There could also be the impact of quality control algorithms.  For the HadEX3 scripts, the QC processes flag entire stations, rather than individual years or months, so this should not have an effect, but any upstream QC performed on the indices may have flagged individual years or months and so further affect the completeness, and hence the climatological values.

Finally, these indices are measured in percent.  However, for regions of the world which have comparatively low annual temperature variability, this makes the threshold exceedances very sensitive to any impact from the issues outlined above.  And of course, the gridding process blends together stations, and so if e.g. missing years in one station affect the back-calculated climatology value, then this will be drawn through into each grid box this station contributes to.

References:

Zhang, X., G. Hegerl, F. W. Zwiers, and J. Kenyon, 2005: Avoiding Inhomogeneity in Percentile-Based Indices of Temperature Extremes. J. Climate, 18, 1641–1651, https://doi.org/10.1175/JCLI3366.1.

HadEX3 on CEDA and Climdex

The gridded HadEX3 data have been available on the homepage since publication.  However, we also have made the data available on the Centre for Environmental Data Analysis (CEDA - formerly the BADC archive) and also on the www.climdex.org website.

Also, the subset of the underlying station data that we are allowed to make available are now on www.climdex.org.

Friday, 3 July 2020

HadEX3 released

Yesterday (July 2nd 2020) the paper describing HadEX3 appeared as an Accepted Article in JGR-A.  We have also made the underlying gridded dataset and plots available on the hadobs website.  In due course the data files will also be available at www.climdex.org, once some final reformatting has been completed, and also in the CEDA Archive.

Friday, 1 May 2020

Almost there


I've been very quiet with the updates since last summer.  Partially this is just forgetting to update the blog, but we have been making progress on the HadEX3 dataset.  

During the latter part of 2019, we played around with options for the gridded dataset.  I fine-tuned the station selection and some of the quality control scripts to ensure we have a good balance between the widest spatial coverage and the best quality of stations.  As a result, for the final grids, stations which end before 2009 are not included.  A number of sources end before then, and their absence from the network in the final decade causes apparent inhomogeneities in some regions.  The stations will still be made available where possible.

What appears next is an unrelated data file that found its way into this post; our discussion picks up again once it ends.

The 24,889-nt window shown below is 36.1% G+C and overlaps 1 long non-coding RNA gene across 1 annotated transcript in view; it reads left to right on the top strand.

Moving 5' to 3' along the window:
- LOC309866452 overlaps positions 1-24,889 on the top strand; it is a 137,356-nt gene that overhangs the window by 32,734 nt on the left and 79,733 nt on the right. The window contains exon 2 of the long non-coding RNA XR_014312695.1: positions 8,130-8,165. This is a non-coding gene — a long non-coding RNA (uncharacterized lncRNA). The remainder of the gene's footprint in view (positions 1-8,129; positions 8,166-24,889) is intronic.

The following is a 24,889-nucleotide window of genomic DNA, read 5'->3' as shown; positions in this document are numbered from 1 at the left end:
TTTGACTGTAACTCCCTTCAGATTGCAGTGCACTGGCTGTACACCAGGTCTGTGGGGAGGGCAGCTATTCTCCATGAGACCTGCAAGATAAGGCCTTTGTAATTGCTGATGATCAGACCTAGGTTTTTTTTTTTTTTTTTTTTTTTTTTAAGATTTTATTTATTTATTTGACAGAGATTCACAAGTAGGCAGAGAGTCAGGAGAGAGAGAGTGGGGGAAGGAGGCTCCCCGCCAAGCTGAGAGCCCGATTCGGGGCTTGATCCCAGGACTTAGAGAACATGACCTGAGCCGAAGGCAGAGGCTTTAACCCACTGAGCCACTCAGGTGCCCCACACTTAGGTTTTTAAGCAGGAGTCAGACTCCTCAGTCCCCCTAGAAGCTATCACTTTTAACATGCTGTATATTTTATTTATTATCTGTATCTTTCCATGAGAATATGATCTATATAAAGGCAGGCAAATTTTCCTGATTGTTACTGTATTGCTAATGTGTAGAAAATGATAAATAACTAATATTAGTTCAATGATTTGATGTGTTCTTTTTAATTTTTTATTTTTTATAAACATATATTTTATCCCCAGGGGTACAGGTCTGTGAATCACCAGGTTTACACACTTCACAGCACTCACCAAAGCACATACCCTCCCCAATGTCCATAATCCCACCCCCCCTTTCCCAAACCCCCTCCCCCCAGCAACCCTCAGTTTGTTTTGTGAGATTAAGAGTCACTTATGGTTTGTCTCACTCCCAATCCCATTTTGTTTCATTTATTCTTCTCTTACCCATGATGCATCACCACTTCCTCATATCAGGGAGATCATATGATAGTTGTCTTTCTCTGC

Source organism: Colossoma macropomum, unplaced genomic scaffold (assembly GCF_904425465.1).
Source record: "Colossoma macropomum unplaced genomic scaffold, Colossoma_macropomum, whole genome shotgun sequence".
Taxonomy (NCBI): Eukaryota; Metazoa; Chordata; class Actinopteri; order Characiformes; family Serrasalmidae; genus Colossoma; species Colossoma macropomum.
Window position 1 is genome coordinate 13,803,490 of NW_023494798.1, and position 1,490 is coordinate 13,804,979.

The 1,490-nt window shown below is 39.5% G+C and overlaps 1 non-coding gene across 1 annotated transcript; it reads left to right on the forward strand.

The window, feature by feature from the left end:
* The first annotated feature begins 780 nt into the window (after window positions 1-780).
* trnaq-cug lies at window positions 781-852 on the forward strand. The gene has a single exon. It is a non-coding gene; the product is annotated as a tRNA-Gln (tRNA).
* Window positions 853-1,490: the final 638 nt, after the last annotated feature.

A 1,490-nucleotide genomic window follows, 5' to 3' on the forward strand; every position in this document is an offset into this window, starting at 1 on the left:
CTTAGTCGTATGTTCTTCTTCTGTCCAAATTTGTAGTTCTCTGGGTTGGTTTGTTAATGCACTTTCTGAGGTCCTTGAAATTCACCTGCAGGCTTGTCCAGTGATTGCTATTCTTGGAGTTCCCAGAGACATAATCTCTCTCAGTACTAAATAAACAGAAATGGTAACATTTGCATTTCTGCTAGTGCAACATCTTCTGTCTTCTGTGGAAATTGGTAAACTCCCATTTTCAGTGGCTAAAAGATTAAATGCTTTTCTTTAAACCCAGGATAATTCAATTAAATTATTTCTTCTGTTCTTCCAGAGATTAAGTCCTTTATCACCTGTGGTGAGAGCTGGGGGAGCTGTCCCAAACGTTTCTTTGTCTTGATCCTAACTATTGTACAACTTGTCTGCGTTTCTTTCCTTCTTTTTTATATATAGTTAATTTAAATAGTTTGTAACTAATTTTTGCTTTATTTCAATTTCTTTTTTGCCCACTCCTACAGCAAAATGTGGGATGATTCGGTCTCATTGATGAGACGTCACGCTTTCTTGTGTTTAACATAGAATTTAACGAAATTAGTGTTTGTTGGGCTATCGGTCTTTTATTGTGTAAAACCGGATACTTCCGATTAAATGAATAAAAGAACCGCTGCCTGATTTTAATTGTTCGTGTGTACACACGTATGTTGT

The results of these are that the released version of HadEX3 will be at a finer resolution than HadEX2, using 1.875x1.25 degrees (so x4).  The "global" trends for the land surface don't change much at all, but as our station network is denser in many regions, we can present greater spatial detail.

One thing that we have been able to do is a more detailed comparison between the trends and spatial patterns of the indices which use a reference period (e.g. TX90p, CSDI, R95p) as input data for these cannot be combined if they use different periods.  This limitation does affect the spatial coverage at the moment, but we are asking contributors to calculate indices with the other reference period where possible to make this comparison as complete and robust as we can.  This will allow any future collections of these indices to understand how different reference periods affect the absolute values and hence also long term trends.

The final bits of data came in during November in time for us to submit the paper before the end of 2019 to JGR-A. The reviews which came back earlier in 2020 were positive, but it has taken a little longer to deal with them with the changes that everyone has undergone as a result of COVID-19.  However, I'm pleased to say that we have submitted the revised manuscript back this week.  Once the peer review process has completed, I'll make the dataset publicly available.

Wednesday, 31 July 2019

Quick update

Just a very quick update on this.  We have now received all the data we were expecting to receive - and so can start adjusting some of the processing criteria. 

However, to give an indication of the number of stations and rough coverage for trend analysis, I thought I'd put the latest plots here.  Once the processing criteria are settled on my intention is to put a draft document together.
Fig 1 - Stations in the Rx1day grids
Fig 2 - Stations in the TXx grids
As you can see, we have stations now covering the majority of the globe.  However, we want to ensure that the hard work from colleagues who have submitted data is recognised, and include as many stations as makes sense.  Currently, we're requiring that stations report relatively continuously during the period when they do - so can only have a maximum of 2 missing years, and I think that this is reducing the final numbers from over Brazil, India and elsewhere. 
Fig 3 - Rx1day trends (only from grid boxes with 66% completeness)
Fig 4 -TXx trends (only from grid boxes with 66% completeness)
And from these trend plots, the coverage is much reduced.  This arises from knock on effects, fewer stations being currently selected because of the completeness criterion.  Those that do may result in a too sparse network to ensure grids are calculated (which is more likely for indices which have a short spatial correlation).  And when they are, they may not be for sufficient years to calculate the trends. 

Fig 5 - Timeseries of Rx1day, compared to GHCNDEX and HadEX2

Fig 6 - Timeseries of TXx, compared to GHCNDEX and HadEX2
What is interesting is that, despite the limitations of the spatial coverage, the long term trends in quasi-global averages match very well with the other ETCCDI datasets available (GHCNDEX and HadEX2).

We're seeing what can be done to improve the spatial coverage without impacting the integrity of the dataset, so watch this space.